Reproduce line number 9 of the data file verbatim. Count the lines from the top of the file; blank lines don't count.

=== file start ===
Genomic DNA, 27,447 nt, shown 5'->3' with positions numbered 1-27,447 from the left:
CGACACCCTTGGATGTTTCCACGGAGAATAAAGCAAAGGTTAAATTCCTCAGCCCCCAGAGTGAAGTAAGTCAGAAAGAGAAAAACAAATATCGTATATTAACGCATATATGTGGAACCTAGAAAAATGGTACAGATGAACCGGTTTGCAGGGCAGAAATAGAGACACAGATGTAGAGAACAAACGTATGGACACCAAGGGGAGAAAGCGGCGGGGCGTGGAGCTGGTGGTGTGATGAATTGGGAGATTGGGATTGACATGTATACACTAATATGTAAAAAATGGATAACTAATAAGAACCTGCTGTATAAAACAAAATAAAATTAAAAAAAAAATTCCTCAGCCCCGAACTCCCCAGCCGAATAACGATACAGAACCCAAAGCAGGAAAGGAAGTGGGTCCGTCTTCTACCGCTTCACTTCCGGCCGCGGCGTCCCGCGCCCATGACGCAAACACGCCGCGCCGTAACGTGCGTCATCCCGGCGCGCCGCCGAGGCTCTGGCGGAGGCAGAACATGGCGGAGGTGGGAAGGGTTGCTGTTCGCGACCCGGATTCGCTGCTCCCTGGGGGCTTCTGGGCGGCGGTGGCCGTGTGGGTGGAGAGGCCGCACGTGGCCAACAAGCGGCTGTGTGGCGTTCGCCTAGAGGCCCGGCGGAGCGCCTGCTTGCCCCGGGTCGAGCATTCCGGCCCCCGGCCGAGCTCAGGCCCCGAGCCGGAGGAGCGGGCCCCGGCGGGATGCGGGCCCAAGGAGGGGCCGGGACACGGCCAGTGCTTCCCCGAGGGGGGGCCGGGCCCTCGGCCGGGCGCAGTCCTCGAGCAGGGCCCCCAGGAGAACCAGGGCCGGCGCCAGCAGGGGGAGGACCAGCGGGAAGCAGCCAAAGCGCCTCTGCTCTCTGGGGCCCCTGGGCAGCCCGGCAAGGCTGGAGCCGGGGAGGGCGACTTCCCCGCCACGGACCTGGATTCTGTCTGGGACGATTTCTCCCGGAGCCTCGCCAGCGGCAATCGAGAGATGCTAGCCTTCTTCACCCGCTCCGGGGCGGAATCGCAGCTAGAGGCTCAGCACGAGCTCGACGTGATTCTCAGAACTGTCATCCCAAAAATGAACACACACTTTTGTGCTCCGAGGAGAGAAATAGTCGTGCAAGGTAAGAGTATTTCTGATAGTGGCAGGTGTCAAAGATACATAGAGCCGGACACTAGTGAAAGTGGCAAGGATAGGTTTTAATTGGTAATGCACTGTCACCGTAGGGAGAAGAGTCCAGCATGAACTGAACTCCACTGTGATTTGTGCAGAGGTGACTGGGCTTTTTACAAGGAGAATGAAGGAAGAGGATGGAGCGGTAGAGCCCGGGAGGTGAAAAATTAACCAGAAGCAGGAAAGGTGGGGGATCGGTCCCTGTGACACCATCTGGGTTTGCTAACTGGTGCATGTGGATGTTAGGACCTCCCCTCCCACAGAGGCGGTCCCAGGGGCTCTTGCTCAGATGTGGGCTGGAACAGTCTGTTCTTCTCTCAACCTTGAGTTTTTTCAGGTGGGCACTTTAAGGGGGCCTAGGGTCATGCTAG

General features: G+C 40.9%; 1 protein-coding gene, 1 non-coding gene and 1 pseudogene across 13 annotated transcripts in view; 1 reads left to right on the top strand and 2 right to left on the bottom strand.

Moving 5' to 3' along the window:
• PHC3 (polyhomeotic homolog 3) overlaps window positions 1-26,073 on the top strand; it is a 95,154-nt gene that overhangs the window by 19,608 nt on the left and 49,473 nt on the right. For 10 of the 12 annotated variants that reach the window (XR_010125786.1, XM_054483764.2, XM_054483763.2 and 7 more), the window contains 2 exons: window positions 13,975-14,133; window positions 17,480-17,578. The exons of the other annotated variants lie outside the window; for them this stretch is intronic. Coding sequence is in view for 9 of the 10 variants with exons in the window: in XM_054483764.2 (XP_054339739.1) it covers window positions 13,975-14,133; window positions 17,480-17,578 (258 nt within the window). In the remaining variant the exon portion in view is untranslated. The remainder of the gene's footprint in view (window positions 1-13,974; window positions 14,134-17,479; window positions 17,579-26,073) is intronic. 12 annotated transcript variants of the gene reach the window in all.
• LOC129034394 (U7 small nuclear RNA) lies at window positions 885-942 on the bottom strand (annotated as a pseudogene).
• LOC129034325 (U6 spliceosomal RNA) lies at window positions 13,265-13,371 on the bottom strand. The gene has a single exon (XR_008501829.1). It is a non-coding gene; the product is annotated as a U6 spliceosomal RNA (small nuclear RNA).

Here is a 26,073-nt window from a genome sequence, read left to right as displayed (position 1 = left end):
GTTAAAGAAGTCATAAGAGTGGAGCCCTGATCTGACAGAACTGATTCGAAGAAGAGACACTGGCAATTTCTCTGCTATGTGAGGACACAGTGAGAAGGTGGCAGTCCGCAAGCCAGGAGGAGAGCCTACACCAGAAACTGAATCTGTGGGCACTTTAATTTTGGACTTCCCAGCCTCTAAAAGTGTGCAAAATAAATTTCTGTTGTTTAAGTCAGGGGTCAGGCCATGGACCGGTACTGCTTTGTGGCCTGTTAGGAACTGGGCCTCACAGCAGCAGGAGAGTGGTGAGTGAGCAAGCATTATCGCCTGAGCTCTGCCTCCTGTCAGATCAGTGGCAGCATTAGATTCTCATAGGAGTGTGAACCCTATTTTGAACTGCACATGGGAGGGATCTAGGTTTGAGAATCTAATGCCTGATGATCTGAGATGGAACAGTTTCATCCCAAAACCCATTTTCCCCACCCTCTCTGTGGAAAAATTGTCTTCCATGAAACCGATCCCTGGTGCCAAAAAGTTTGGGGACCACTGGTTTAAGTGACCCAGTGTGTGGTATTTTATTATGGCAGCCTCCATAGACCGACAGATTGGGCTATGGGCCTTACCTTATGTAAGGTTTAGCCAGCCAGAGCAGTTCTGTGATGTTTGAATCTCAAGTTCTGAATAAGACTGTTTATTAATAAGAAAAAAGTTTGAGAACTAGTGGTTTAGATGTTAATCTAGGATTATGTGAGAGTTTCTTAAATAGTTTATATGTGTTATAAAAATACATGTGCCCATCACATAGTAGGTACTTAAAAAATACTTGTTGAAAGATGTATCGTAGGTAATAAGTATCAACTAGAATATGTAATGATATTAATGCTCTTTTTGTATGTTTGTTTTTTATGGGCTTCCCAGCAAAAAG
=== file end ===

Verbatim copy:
GTTAAAGAAGTCATAAGAGTGGAGCCCTGATCTGACAGAACTGATTCGAAGAAGAGACACTGGCAATTTCTCTGCTATGTGAGGACACAGTGAGAAGGTGGCAGTCCGCAAGCCAGGAGGAGAGCCTACACCAGAAACTGAATCTGTGGGCACTTTAATTTTGGACTTCCCAGCCTCTAAAAGTGTGCAAAATAAATTTCTGTTGTTTAAGTCAGGGGTCAGGCCATGGACCGGTACTGCTTTGTGGCCTGTTAGGAACTGGGCCTCACAGCAGCAGGAGAGTGGTGAGTGAGCAAGCATTATCGCCTGAGCTCTGCCTCCTGTCAGATCAGTGGCAGCATTAGATTCTCATAGGAGTGTGAACCCTATTTTGAACTGCACATGGGAGGGATCTAGGTTTGAGAATCTAATGCCTGATGATCTGAGATGGAACAGTTTCATCCCAAAACCCATTTTCCCCACCCTCTCTGTGGAAAAATTGTCTTCCATGAAACCGATCCCTGGTGCCAAAAAGTTTGGGGACCACTGGTTTAAGTGACCCAGTGTGTGGTATTTTATTATGGCAGCCTCCATAGACCGACAGATTGGGCTATGGGCCTTACCTTATGTAAGGTTTAGCCAGCCAGAGCAGTTCTGTGATGTTTGAATCTCAAGTTCTGAATAAGACTGTTTATTAATAAGAAAAAAGTTTGAGAACTAGTGGTTTAGATGTTAATCTAGGATTATGTGAGAGTTTCTTAAATAGTTTATATGTGTTATAAAAATACATGTGCCCATCACATAGTAGGTACTTAAAAAATACTTGTTGAAAGATGTATCGTAGGTAATAAGTATCAACTAGAATATGTAATGATATTAATGCTCTTTTTGTATGTTTGTTTTTTATGGGCTTCCCAGCAAAAAG